Warcraft Exists in the Netherworld Between Good and Bad
And it rarely reaches either.
Movies based on video games have earned something of a bad rap over the years as Hollywood has proven itself unable to breach the disconnect between popular games and good movies. The adaptations range from the abysmal (Alone in the Dark) to the passably entertaining (Resident Evil) – although I will defend Street Fighter: The Legend of Chun-Li as a comic masterpiece – and that trend doesn’t look to be ending anytime soon as Duncan Jones’ Warcraft hits theaters and lands somewhere between those two extremes.
Durotan (voiced by Toby Kebbell) is a hulking Orc with a muscular wife and a bouncing baby on the way, but he has no time for joy as their world is dying. He suspects the shaman, Gul’dan (voiced by Daniel Wu), is to blame, but when the wizard builds a portal that opens onto the land of Azeroth and sends through a squad of Orcs in search of a new home Durotan goes along for the ride. He quickly finds himself at odds with Gul’dan’s genocidal plan, and with the help of a “half-breed” named Garona (Paula Patton) he devises an alternate course of action.
Azeroth’s current residents aren’t too keen on the attacks, but while the elves and dwarves look the other way humanity goes on the defensive with King Wrynn (Dominic Cooper) in charge. At his side are the warrior Lothar (Travis Fimmel), the wizard Medivh (Ben Foster), and the magical apprentice Khadgar (Ben Schnetzer). Oh, he also has access to giant birds who, in the grand tradition of The Lord of the Rings, are severely underused.
Warcraft’s biggest fault is that there’s nothing really to love or hate about it. The film’s neither a success nor a failure, and instead it too often feels generic instead of fantastic. The story is deceptively simple enough, but it’s dense with characters who rarely achieve the level of vaguely memorable. The CG and motion-capture are solid, but they’re in service of scenes that can’t quite excite. It’s a competent-enough fantasy film, but even that goodwill is squandered by devoting too much time to setting up a sequel.
The script by Jones and Charles Leavitt (Seventh Son, which means someone saw that and inexplicably hired him for another fantasy film) takes the resource/combat model from the games as their setup – the Orcs need resources so they’ve come to fight for them – and fleshes it out with some minor character conflict.
Characters of supposed importance are too numerous, and the result is a lack of concern as we never get enough time with anyone before being whisked away to a different subplot. Durotan has drama over betraying his own kind, Lothar is worried about his soldier son, Garona is a slave to the Orcs and a freak to the humans, the king is overcome having to protect his kingdom, Khadgar is suspicious, Medivh has indigestion… none of them find real drama as they’re just not given the time. The film could easily have followed the mirrored journeys of Durotan and Lothar, two warriors fighting for their families, and mined conflict there.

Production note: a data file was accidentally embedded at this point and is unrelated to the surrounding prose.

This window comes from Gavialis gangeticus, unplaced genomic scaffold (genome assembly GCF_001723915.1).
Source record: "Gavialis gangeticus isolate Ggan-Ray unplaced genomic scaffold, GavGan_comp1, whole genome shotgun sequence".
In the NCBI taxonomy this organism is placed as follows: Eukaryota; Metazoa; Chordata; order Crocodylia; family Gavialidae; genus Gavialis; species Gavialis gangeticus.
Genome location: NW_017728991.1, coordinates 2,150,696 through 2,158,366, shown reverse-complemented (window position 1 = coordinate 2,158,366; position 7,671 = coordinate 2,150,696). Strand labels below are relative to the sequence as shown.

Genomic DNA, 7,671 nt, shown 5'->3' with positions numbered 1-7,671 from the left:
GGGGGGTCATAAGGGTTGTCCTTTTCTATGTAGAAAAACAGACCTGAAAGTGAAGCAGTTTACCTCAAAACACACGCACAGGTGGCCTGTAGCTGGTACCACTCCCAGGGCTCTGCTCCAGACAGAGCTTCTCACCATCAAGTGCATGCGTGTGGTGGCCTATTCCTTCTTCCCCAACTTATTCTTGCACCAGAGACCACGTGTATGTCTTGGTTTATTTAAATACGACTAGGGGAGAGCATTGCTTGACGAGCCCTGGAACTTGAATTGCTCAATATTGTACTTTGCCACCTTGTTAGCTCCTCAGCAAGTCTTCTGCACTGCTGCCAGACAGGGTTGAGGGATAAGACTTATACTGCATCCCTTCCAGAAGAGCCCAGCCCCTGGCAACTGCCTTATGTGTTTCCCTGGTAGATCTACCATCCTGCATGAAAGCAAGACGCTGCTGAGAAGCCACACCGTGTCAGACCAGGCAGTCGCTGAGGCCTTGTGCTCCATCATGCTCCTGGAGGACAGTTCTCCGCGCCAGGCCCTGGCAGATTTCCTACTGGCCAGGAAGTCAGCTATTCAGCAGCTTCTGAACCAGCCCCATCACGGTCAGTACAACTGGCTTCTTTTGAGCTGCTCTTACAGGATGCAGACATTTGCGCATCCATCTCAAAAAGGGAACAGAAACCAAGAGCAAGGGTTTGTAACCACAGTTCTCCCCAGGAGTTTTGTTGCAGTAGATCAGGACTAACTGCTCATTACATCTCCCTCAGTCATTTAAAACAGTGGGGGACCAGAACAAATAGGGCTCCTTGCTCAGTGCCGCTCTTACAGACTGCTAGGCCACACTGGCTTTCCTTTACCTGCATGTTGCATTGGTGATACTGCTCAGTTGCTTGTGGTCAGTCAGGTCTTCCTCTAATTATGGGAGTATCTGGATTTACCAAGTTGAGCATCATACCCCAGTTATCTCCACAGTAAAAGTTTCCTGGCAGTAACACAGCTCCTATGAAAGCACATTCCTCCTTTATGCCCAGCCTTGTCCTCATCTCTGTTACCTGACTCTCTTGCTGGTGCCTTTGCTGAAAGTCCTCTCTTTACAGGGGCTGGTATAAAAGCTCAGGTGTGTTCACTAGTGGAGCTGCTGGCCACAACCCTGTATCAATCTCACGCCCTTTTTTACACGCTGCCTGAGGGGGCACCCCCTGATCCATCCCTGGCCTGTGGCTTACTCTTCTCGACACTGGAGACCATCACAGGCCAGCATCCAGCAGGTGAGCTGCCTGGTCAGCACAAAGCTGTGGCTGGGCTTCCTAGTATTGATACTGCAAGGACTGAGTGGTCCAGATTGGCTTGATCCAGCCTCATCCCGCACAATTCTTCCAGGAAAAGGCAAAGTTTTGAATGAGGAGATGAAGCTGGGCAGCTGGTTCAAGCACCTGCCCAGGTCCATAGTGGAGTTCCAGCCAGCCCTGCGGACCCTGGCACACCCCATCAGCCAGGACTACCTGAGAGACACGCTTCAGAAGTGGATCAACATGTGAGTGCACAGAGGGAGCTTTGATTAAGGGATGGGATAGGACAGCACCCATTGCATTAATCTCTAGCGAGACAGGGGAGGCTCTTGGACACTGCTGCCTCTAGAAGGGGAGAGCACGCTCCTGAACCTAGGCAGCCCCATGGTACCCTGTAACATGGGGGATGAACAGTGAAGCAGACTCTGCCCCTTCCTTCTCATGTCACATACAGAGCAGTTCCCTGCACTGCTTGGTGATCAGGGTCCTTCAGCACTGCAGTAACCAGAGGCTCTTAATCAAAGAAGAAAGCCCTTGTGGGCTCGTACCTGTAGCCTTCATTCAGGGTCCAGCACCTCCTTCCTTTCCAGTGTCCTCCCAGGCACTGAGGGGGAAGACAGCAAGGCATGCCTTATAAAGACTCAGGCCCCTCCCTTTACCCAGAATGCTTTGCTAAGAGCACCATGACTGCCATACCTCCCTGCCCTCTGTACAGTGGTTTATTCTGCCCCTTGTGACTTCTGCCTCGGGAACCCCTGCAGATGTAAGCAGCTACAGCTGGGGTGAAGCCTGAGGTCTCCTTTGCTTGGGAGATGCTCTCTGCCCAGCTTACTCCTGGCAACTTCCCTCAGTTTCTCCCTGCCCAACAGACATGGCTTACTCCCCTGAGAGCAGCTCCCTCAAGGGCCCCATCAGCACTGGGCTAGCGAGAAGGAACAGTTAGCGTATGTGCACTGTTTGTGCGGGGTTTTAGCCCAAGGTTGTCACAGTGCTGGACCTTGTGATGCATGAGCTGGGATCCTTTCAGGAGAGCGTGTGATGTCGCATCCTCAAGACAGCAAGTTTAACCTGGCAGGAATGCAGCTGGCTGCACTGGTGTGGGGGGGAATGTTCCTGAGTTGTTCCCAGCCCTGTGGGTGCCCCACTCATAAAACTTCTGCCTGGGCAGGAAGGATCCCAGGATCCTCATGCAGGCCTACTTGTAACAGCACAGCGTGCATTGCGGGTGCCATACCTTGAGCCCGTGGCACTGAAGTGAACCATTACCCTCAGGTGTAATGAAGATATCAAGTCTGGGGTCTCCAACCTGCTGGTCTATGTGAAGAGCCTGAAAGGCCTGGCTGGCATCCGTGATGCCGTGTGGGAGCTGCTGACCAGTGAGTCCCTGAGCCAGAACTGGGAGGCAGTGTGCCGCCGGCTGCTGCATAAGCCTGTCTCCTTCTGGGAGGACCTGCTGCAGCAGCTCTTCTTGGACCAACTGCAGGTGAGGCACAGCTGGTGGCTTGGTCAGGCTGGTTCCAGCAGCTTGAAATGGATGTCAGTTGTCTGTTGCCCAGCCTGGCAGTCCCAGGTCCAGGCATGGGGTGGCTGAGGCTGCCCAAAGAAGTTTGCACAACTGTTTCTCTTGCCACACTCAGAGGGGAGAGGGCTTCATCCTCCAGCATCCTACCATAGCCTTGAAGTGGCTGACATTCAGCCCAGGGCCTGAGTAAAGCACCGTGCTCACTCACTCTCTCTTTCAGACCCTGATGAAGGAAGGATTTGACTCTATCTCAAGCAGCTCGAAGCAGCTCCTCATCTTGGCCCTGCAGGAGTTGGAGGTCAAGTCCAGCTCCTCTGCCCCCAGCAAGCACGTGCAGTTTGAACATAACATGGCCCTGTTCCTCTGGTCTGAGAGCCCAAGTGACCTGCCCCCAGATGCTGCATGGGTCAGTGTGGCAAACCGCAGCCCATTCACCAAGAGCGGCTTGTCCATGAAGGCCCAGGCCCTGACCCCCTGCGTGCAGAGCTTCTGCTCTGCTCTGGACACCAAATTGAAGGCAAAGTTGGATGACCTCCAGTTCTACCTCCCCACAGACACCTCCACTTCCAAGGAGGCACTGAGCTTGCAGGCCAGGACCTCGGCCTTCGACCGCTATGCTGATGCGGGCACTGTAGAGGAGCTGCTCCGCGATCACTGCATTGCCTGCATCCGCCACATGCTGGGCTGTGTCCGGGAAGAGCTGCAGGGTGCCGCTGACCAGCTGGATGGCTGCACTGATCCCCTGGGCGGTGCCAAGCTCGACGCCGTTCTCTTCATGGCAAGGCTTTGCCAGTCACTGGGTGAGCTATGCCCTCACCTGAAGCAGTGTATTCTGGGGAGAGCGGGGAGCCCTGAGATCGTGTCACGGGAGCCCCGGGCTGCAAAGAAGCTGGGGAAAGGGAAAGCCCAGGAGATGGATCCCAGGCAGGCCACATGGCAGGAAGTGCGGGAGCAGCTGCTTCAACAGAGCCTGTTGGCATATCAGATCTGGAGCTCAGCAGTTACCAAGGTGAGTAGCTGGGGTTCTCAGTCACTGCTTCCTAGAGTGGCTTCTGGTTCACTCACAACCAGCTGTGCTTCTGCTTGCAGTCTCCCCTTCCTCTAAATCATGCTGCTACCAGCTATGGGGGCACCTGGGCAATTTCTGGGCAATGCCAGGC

Better yet, Garona would have made for an ideal focal point. The half-Orc/half-whatever character already embodies the idea of two worlds in conflict, and she’s one of only two characters here who exhibit real personality (with Khadgar being the other). Patton brings spunky life to the role, and she quickly becomes the one you want to see more of, but the film fails to oblige and ultimately fails to settle on a main character at all.
Where the script, story, and characters drop the ball though is where the action and visuals pick it back up again. As dull as this inter-species quarrel is their battles and bouts are far from boring. Big clashes, like the one pictured above offer some high points both for the wide shots and the close-up brawling. The Orcs muscle their way to victory early on – one even throws a horse! – before the humans are forced to get a bit more creative in their fighting, and these sequences offer some fun. Similarly, acts of magic are given a visual/audible flourish that adds a bit of a pop to certain scenes.
The Orcs are well-crafted and display enough unique features to typically tell them apart from each other – although it’s unclear what the distinction is between the green and the grey – and the mo-cap work is strong enough to allow detailed interactions with each other and their surroundings.
Warcraft feels like a movie that should have opened seven years ago alongside the likes of the similarly dull but visually impressive Avatar. A tighter script, a stronger focus on main characters – and more Paula Patton! – would have gone a long way toward elevating this from the quagmire of video game adaptations into the realm of fantasy films set in worlds we can’t wait to revisit.